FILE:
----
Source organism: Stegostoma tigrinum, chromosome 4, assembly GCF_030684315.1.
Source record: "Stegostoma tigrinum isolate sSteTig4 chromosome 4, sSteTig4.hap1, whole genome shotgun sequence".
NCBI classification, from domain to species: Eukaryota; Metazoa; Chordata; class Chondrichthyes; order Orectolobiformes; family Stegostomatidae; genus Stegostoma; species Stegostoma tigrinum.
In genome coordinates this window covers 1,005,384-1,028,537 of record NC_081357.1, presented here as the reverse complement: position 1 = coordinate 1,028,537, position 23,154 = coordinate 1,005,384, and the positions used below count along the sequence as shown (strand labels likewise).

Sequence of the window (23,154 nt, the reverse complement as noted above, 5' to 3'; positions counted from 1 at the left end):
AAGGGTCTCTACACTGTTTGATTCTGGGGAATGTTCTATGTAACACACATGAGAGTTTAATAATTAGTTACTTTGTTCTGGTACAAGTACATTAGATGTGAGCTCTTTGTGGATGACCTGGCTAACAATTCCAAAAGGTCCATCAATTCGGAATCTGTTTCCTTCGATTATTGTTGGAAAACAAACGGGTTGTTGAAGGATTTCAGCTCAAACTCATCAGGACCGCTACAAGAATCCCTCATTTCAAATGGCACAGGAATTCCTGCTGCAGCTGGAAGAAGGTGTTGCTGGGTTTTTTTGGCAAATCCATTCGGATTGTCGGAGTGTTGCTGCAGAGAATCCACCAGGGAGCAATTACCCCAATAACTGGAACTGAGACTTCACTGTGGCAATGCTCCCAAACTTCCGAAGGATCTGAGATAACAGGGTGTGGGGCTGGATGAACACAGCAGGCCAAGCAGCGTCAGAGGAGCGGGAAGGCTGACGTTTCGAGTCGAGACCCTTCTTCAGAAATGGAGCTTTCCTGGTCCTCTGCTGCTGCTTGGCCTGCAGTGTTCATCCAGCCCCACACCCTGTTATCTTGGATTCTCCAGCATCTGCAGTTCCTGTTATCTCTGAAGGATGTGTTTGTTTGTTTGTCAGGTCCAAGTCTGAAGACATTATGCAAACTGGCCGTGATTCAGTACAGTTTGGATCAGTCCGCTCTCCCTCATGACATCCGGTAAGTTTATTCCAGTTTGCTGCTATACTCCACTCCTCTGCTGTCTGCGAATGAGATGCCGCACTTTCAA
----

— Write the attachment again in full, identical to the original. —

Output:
Source organism: Stegostoma tigrinum, chromosome 4, assembly GCF_030684315.1.
Source record: "Stegostoma tigrinum isolate sSteTig4 chromosome 4, sSteTig4.hap1, whole genome shotgun sequence".
NCBI classification, from domain to species: Eukaryota; Metazoa; Chordata; class Chondrichthyes; order Orectolobiformes; family Stegostomatidae; genus Stegostoma; species Stegostoma tigrinum.
In genome coordinates this window covers 1,005,384-1,028,537 of record NC_081357.1, presented here as the reverse complement: position 1 = coordinate 1,028,537, position 23,154 = coordinate 1,005,384, and the positions used below count along the sequence as shown (strand labels likewise).

Sequence of the window (23,154 nt, the reverse complement as noted above, 5' to 3'; positions counted from 1 at the left end):
AAGGGTCTCTACACTGTTTGATTCTGGGGAATGTTCTATGTAACACACATGAGAGTTTAATAATTAGTTACTTTGTTCTGGTACAAGTACATTAGATGTGAGCTCTTTGTGGATGACCTGGCTAACAATTCCAAAAGGTCCATCAATTCGGAATCTGTTTCCTTCGATTATTGTTGGAAAACAAACGGGTTGTTGAAGGATTTCAGCTCAAACTCATCAGGACCGCTACAAGAATCCCTCATTTCAAATGGCACAGGAATTCCTGCTGCAGCTGGAAGAAGGTGTTGCTGGGTTTTTTTGGCAAATCCATTCGGATTGTCGGAGTGTTGCTGCAGAGAATCCACCAGGGAGCAATTACCCCAATAACTGGAACTGAGACTTCACTGTGGCAATGCTCCCAAACTTCCGAAGGATCTGAGATAACAGGGTGTGGGGCTGGATGAACACAGCAGGCCAAGCAGCGTCAGAGGAGCGGGAAGGCTGACGTTTCGAGTCGAGACCCTTCTTCAGAAATGGAGCTTTCCTGGTCCTCTGCTGCTGCTTGGCCTGCAGTGTTCATCCAGCCCCACACCCTGTTATCTTGGATTCTCCAGCATCTGCAGTTCCTGTTATCTCTGAAGGATGTGTTTGTTTGTTTGTCAGGTCCAAGTCTGAAGACATTATGCAAACTGGCCGTGATTCAGTACAGTTTGGATCAGTCCGCTCTCCCTCATGACATCCGGTAAGTTTATTCCAGTTTGCTGCTATACTCCACTCCTCTGCTGTCTGCGAATGAGATGCCGCACTTTCAA